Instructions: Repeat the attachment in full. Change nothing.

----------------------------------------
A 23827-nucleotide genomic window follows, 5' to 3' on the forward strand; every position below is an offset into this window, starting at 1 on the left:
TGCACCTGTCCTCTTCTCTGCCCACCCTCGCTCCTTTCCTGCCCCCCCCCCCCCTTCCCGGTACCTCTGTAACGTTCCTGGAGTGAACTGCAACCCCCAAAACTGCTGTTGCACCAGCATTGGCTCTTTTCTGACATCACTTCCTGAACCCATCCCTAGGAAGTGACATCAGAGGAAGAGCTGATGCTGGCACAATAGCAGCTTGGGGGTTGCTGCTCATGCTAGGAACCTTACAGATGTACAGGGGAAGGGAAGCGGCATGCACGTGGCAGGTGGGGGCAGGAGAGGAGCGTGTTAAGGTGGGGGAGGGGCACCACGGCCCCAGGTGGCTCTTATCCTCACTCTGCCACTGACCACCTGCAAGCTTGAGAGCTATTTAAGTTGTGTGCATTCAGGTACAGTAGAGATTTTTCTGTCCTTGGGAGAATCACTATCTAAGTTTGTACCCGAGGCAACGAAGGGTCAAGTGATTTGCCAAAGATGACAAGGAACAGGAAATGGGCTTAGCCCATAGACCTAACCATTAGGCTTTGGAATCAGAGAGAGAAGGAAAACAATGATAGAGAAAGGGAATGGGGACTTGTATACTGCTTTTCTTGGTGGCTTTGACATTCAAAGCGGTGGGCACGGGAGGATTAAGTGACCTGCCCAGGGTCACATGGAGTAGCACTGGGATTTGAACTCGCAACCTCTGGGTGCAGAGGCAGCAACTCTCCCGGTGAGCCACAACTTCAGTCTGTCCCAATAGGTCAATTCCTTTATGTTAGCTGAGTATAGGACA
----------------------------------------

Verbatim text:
A 23827-nucleotide genomic window follows, 5' to 3' on the forward strand; every position below is an offset into this window, starting at 1 on the left:
TGCACCTGTCCTCTTCTCTGCCCACCCTCGCTCCTTTCCTGCCCCCCCCCCCCCTTCCCGGTACCTCTGTAACGTTCCTGGAGTGAACTGCAACCCCCAAAACTGCTGTTGCACCAGCATTGGCTCTTTTCTGACATCACTTCCTGAACCCATCCCTAGGAAGTGACATCAGAGGAAGAGCTGATGCTGGCACAATAGCAGCTTGGGGGTTGCTGCTCATGCTAGGAACCTTACAGATGTACAGGGGAAGGGAAGCGGCATGCACGTGGCAGGTGGGGGCAGGAGAGGAGCGTGTTAAGGTGGGGGAGGGGCACCACGGCCCCAGGTGGCTCTTATCCTCACTCTGCCACTGACCACCTGCAAGCTTGAGAGCTATTTAAGTTGTGTGCATTCAGGTACAGTAGAGATTTTTCTGTCCTTGGGAGAATCACTATCTAAGTTTGTACCCGAGGCAACGAAGGGTCAAGTGATTTGCCAAAGATGACAAGGAACAGGAAATGGGCTTAGCCCATAGACCTAACCATTAGGCTTTGGAATCAGAGAGAGAAGGAAAACAATGATAGAGAAAGGGAATGGGGACTTGTATACTGCTTTTCTTGGTGGCTTTGACATTCAAAGCGGTGGGCACGGGAGGATTAAGTGACCTGCCCAGGGTCACATGGAGTAGCACTGGGATTTGAACTCGCAACCTCTGGGTGCAGAGGCAGCAACTCTCCCGGTGAGCCACAACTTCAGTCTGTCCCAATAGGTCAATTCCTTTATGTTAGCTGAGTATAGGACA